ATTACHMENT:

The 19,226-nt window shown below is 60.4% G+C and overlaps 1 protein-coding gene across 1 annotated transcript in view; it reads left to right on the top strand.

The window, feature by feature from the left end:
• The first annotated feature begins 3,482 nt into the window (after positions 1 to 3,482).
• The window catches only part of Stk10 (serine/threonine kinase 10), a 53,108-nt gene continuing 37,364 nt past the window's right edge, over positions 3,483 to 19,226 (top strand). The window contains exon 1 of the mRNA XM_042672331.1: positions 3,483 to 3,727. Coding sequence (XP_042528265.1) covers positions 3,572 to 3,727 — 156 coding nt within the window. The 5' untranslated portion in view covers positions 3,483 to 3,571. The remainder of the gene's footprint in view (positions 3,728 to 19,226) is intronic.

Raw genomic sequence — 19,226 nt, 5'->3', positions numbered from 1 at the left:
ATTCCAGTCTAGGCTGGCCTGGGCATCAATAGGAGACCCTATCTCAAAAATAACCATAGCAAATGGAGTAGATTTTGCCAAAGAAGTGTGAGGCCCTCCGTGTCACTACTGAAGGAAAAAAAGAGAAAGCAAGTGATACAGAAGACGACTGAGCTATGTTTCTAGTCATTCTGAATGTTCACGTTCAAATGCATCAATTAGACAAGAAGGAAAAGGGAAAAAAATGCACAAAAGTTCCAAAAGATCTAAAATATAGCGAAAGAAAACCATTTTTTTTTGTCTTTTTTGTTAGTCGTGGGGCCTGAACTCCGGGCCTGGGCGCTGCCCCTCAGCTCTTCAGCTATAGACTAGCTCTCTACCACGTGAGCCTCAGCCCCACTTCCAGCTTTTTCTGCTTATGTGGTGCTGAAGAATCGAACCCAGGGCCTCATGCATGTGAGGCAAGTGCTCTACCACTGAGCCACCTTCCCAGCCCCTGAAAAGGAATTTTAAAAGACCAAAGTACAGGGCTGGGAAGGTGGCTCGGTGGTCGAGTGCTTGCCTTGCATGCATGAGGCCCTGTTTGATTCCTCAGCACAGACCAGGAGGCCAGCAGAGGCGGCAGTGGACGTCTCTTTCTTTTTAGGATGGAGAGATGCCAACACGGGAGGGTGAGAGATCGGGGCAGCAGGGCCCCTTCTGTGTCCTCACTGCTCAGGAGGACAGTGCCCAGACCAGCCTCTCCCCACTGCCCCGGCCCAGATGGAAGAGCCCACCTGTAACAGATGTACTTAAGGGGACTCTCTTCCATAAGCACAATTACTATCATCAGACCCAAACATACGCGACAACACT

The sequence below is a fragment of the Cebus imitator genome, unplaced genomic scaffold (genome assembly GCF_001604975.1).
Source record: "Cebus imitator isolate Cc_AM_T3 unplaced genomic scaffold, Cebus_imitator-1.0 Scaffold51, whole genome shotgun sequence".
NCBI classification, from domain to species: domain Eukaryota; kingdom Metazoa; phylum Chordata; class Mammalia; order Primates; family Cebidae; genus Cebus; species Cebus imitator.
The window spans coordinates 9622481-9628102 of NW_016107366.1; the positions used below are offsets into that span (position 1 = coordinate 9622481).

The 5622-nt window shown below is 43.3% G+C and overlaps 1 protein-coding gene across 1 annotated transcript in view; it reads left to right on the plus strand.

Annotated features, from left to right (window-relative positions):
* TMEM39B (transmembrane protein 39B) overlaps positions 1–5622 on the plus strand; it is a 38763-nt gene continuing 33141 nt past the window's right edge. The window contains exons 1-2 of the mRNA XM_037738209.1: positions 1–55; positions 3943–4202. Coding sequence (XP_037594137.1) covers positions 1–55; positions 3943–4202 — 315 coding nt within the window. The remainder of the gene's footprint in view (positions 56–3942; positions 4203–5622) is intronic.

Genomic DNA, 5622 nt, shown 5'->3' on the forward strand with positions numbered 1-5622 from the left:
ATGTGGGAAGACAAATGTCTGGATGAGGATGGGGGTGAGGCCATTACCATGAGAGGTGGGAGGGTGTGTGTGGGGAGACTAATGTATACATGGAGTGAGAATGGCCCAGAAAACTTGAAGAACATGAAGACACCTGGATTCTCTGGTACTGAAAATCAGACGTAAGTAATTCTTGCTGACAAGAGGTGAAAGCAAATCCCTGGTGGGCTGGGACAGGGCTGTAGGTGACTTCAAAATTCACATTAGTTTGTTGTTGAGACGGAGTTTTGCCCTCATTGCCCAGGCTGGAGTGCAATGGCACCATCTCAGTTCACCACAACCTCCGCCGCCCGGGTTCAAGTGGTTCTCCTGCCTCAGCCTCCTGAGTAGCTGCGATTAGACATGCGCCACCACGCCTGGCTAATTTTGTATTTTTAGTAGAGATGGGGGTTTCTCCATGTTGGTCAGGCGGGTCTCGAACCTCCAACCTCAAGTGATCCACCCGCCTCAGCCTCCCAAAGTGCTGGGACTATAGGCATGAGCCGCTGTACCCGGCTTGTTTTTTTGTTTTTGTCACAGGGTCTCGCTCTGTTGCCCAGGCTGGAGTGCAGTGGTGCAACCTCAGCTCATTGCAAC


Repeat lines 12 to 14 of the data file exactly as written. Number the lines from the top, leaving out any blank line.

Annotated features, from left to right (window-relative positions):
* TMEM39B (transmembrane protein 39B) overlaps positions 1–5622 on the plus strand; it is a 38763-nt gene continuing 33141 nt past the window's right edge. The window contains exons 1-2 of the mRNA XM_037738209.1: positions 1–55; positions 3943–4202. Coding sequence (XP_037594137.1) covers positions 1–55; positions 3943–4202 — 315 coding nt within the window. The remainder of the gene's footprint in view (positions 56–3942; positions 4203–5622) is intronic.

Genomic DNA, 5622 nt, shown 5'->3' on the forward strand with positions numbered 1-5622 from the left: